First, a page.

I believe academic freedom is at the cornerstone of our educational mission. Our goal at Bowdoin – and you, the members of the Class of 2005, personify our success – is to enable students to develop what Bollinger describes as the “scholarly temperament.”
Those of you graduating tomorrow – and those who came before you at Bowdoin – have the ability to listen, analyze, debate, understand and learn from those with different perspectives. Today, some worry that college students are studying with and learning from professors who actually have a point of view. But for me, having an opinion – a perspective on complex issues – is entirely appropriate for educated scholars who are perceptive, thoughtful, and analytical. And like Bollinger, I don’t worry that our students are somehow being corrupted or brainwashed by these opinions. Here, we are truly teaching our students to consider issues thoughtfully from all angles, with independent judgment and with a mature review and analysis of the underlying facts.
Bowdoin is a campus characterized by passionate, and I believe, responsible debate. Among us are active students, faculty and staff representing remarkably diverse points of view on politics, the environment, and on many of the important issues of our time. That said, as Bollinger reminds us, these places are not political conventions. They are places where each of us is encouraged to learn. Advocacy has it place on campus, but we are fundamentally a place for students to come to learn with engaged faculty – to study, mature, and grow together in an intellectually charged environment that is not afraid or unwilling to tackle the most troubling issues of today or the past.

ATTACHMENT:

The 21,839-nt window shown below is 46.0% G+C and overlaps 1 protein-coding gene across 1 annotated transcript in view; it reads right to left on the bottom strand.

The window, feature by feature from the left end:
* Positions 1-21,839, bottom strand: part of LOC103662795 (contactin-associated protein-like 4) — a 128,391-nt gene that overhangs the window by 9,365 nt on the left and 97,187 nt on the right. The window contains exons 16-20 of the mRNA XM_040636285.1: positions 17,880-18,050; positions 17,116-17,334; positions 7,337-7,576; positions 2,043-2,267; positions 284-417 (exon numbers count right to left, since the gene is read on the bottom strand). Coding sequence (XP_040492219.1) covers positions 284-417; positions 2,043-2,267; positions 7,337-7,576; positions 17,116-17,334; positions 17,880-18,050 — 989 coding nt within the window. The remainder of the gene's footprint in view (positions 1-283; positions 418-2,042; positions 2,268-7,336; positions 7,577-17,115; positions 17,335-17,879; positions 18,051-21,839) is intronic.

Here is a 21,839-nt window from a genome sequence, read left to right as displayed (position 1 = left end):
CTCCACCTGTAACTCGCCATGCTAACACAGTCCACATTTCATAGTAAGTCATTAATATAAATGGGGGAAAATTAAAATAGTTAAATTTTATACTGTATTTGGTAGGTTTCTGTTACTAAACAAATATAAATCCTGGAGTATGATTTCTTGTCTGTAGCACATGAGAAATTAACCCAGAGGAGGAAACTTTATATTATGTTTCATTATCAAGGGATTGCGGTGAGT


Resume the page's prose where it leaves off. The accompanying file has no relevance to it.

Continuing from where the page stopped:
There is not a single point of view at Bowdoin. There are many. Over the past six months our community has heard from the likes of Ambassador L.Paul Bremer (speaking about his experience in Iraq); Career U.S. Ambassador Tom Pickering (who has served nine different presidents over a career spanning 50 years); conservative activist Phyllis Schlafy, David Shipler (talking about the working poor), Kenneth Pollack (speaking about U.S. alternatives in Iran) and Mark Sagoff (who challenged students on the topic “Is Environmentalism Dead?”). In each case, these are people of accomplishment, intellect and sophistication who challenge our community to think about issues constructively and rigorously.
This College is by no means isolated from the wider world, and we do not seek, nor do we support a limited range of visitors to our campus. When I receive the occasional letter or question on the diversity of views at Bowdoin, I am able to answer confidently that a vast range of opinions is presented to our students; opinions that challenge them to utilize their own analytical skills and to develop and test their own informed judgment on vexing issues of the day.
To our graduating seniors, I urge you to remember and to practice in your lives and careers the optimism of open dialogue and debate that you have practiced so well during these four years at Bowdoin. Keep an open mind as you form your own views and opinions, whatever they may turn out to be. Enjoy likeminded people, but seek to surround yourself with those who will challenge your ideas. Use the skills you have developed here to analyze information and to uncover hidden meaning. Only then will you truly put your education to work as the leaders our world so desperately needs.
I wish you all the very best as you leave Brunswick to begin the next phase of your promising lives. Each of you is prepared to succeed in the way generations of Bowdoin graduates have succeeded before you – to become valued members of your communities committed to the concepts of serving the common good and principled leadership.
Now, as we prepare to close this academic year, I would like to offer my gratitude and appreciation to the Bowdoin faculty and staff. Thank you all for your dedication to our students, to each other and to Bowdoin. I wish the members of the faculty well as you continue throughout the summer months on your important scholarship, research and artistic work, and I look forward to reconvening the College with you in the fall.
Finally, let us remind ourselves of where we started four years ago with “The Offer of the College” – those words of William DeWitt Hyde from 1906
“…..to make hosts of friends who are to be leaders in all walks of life; to lose oneself in generous enthusiasms and cooperate with others for common ends.”
To the Class of 2005 – to each of you who will bring even greater pride to Bowdoin in years to come – I wish you success and a life of learning and deeds well done.